The AI also tends to be suspect at times. The AI ranges from being out-and-out brilliant to out-and-out stupid at other times. This really has been an ongoing problem with the IL-2 engine and the difficulties with the AI are really shown in this latest version of the game. The AI, especially the friendly AI tends to do some really bone headed maneuvering in the game.
What exposes this is the philosophical differences between the two major combatants in the Pacific Theatre. The Japanese tended to build light, quick, extremely maneuverable aircraft like the A6M series and the KI 43 series. The U.S. decided to go with more heavily armed, armored and faster aircraft like the P-38, F6F and F4U. In low speed turning dogfights the Japanese pilots would tend to have an advantage over the higher horsepower — but more sluggish — U.S. mounts.
This is where the problem arises. The AI in the game tries to dogfight with every fighter in the game. This wasn’t so bad when it was a Bf 109F against and Yak1 but when you take an F4U-1 against an A6Ma5 you run into a serious mismatch. In the real world, the U.S. pilots figured out right away not to turnfight with the nimble Zekes but in Pacific Fighters the U.S. pilots never seemed to learn that.Even ace level pilots try to get into turn fights which often means a lot of shot down buddies. It really is a reality crusher for me when I take a flight of eight P-38s against eight Zekes and I come back with myself and maybe another guy while only one or two A6Ms go down.
Some AI improvements have been addressed. The ship AI is now configurable to allow for a varying amounts and accuracy of ack when you attack. In the past, attacking shipping was virtual suicide, but now you can configure the game to keep yourself alive during your dive bombing run. Likewise, ground and enemy aircraft gunners are less laser like and you actually have a better chance of attacking and defeating the enemy. Saddling up on a bomber’s six will get you shot down quickly but slashing attacks actually work now.
Campaign and Single Missions
If you are familiar with the IL-2: Forgotten Battles setup then you will be very familiar with the setup for the single missions, the campaigns and the mission builder of Pacific Fighters. Since PF is essentially an upgraded and improved Forgotten Battles engine, the setup is identical.
The game comes with a variety of single missions based upon the nationality and the type of fighter or bomber you accept. While the total number of missions that you can play with Pacific Fighters is probably adequate (over 30 single mission types with PF alone) unfortunately there is a feel that single missions are somewhat tacked on. Most of the missions are based upon a nationality and a fighter / bomber type and there are generally four or five missions that you can fly with each of these types. Like Forgotten Battles, players have the opportunity to add custom skins to their aircraft for use in the game.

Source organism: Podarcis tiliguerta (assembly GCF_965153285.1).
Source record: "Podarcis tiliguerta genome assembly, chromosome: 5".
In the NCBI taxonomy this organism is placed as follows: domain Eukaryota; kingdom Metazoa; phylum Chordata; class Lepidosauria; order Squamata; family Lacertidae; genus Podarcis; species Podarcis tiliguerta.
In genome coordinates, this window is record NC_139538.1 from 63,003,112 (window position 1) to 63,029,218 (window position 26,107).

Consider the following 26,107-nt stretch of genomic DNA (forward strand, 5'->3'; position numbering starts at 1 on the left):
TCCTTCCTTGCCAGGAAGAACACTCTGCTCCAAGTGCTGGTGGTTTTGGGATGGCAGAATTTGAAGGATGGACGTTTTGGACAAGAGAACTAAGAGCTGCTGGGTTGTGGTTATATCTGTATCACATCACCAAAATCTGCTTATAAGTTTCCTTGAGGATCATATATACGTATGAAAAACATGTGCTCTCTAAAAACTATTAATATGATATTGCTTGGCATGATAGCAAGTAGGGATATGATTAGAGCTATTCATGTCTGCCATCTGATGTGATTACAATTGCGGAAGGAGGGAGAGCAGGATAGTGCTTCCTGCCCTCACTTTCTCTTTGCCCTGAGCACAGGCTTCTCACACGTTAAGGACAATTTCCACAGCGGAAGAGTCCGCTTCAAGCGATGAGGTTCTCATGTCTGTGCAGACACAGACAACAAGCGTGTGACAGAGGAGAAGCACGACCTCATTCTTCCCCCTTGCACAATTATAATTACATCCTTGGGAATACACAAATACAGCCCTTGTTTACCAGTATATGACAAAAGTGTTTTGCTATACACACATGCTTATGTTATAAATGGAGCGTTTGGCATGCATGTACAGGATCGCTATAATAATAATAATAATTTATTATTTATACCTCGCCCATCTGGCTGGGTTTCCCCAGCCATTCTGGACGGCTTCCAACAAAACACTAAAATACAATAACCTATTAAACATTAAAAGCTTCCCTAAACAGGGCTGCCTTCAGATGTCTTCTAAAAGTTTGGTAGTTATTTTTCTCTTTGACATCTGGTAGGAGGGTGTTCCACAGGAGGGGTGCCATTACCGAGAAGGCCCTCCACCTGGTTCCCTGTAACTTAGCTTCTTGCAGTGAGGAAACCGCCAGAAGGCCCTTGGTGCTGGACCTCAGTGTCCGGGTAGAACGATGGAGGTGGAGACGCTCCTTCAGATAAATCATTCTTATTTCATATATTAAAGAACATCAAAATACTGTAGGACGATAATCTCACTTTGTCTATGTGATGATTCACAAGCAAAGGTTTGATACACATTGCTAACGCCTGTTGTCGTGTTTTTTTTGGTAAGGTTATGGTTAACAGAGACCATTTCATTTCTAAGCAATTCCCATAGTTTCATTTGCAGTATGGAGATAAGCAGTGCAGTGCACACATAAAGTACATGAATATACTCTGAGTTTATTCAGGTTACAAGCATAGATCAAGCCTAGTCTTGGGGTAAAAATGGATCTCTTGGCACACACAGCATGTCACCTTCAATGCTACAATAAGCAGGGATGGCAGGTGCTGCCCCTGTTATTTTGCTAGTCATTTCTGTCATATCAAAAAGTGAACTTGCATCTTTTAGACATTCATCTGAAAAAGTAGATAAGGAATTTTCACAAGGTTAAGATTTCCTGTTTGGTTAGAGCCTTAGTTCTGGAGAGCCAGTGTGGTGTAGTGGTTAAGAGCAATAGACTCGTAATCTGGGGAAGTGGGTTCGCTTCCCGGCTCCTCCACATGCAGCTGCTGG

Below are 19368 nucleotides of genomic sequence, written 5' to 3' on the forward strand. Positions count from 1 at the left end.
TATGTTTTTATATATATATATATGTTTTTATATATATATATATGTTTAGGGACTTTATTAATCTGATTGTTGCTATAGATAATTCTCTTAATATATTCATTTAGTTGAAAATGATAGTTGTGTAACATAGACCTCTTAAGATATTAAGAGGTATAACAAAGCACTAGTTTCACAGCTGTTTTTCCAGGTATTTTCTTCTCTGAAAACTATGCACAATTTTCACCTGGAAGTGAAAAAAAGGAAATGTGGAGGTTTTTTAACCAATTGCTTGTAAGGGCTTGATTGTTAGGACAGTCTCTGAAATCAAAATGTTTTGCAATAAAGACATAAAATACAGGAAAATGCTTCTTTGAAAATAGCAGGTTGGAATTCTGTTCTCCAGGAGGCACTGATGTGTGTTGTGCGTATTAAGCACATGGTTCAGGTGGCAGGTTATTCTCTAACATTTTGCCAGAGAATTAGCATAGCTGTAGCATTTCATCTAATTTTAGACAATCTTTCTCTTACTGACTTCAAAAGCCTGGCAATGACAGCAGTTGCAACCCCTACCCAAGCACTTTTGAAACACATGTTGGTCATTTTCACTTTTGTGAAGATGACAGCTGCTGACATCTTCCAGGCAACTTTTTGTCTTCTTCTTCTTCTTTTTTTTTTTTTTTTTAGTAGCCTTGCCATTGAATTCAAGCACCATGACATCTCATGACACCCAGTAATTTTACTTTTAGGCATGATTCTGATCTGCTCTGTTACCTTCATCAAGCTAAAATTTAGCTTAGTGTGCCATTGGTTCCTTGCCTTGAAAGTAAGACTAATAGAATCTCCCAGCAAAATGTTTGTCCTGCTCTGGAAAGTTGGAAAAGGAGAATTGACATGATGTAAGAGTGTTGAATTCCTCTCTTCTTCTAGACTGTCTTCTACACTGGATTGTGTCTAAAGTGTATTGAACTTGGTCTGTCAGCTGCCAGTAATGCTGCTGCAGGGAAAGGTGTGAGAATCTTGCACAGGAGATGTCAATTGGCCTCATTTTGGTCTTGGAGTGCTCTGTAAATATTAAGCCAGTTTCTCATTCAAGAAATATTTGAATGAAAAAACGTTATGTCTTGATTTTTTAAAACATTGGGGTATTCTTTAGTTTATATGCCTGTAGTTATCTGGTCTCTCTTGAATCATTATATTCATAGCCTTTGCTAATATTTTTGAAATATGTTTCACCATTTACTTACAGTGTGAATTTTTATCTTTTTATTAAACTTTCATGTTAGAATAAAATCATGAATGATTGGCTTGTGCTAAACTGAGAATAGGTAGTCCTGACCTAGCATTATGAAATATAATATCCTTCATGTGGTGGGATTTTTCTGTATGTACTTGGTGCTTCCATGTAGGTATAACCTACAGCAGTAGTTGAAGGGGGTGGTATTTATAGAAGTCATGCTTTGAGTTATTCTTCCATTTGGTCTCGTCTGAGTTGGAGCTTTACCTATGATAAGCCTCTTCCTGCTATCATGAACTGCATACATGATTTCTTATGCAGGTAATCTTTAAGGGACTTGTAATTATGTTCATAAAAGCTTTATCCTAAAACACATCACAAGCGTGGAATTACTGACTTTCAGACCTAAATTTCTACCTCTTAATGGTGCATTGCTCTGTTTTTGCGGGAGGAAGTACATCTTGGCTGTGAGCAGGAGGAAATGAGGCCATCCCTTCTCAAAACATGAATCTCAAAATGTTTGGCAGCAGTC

The missions range from training style missions (carrier training mostly) to intercept and attack missions that highlight the aircraft modeled. Most of the missions are well crafted and highlight the strength of the mission builder. Probably the most helpful missions are the training missions, especially for those folk that have little experience landing on a virtual aircraft carrier. Others are fun but most people will find them less than thrilling.
In reality this has been a problem with not just Pacific Fighters, but with most recent flight sims in general. It has been a trend lately to minimize the shipped number of single missions in a game, relying instead on the public to create single missions that fill that void. In the case of IL-2: Forgotten Battles and Pacific Fighters this really is a mistake. There was a major chance to create some of the major fights of the Second World War with PF. I would love to have had a single mission where I flew a Hellcat during the Marianas Turkey Shoot or as an SBD attacking the Japanese Carriers at Midway.
While these missions are being created by individuals independently and either are now or will be soon available for download, the essential problem still remains. Since probably fifty percent of the buyers of the game rarely download even patches for a game it is unlikely that many will bother to look for add-on missions. In addition, many newbies getting into the game probably will be turned off by the relative lack of missions for the game. While the veterans of the series may not have a problem looking for or creating missions, I fear that newbies may not have the patience that the rest of us have.
Ok, enough of that. One of the best features of the entire IL-2 series has been its quick mission builder and the mission builder of Pacific Fighters hasn’t messed with the winning formula. Quick missions can be made with all the flyable in Pacific Fighters and if you have the IL-2:FB and Aces Expansion Pack on board you can take up well over 80 different fighters or bombers in the game. You can set up fighter vs. fighter combat, escort missions, bombing missions, with up to 16 different aircraft flying against each other. Pilot experience, ordinance and numbers of aircraft are all scalable in the game.
One new thing for Pacific Fighters is the ability to set up missions using PF aircraft in ship attack missions. You have the capability of defending your carrier or attacking enemy warships with your Val. A quick mission can be set up and be up and flying less than one minute with the quick mission builder. Like Forgotten Battles you have the ability to add custom skins to your flyable as well as to the AI aircraft in the game. I have found that this is the best way to get into a quick fight is to use the quick mission builder.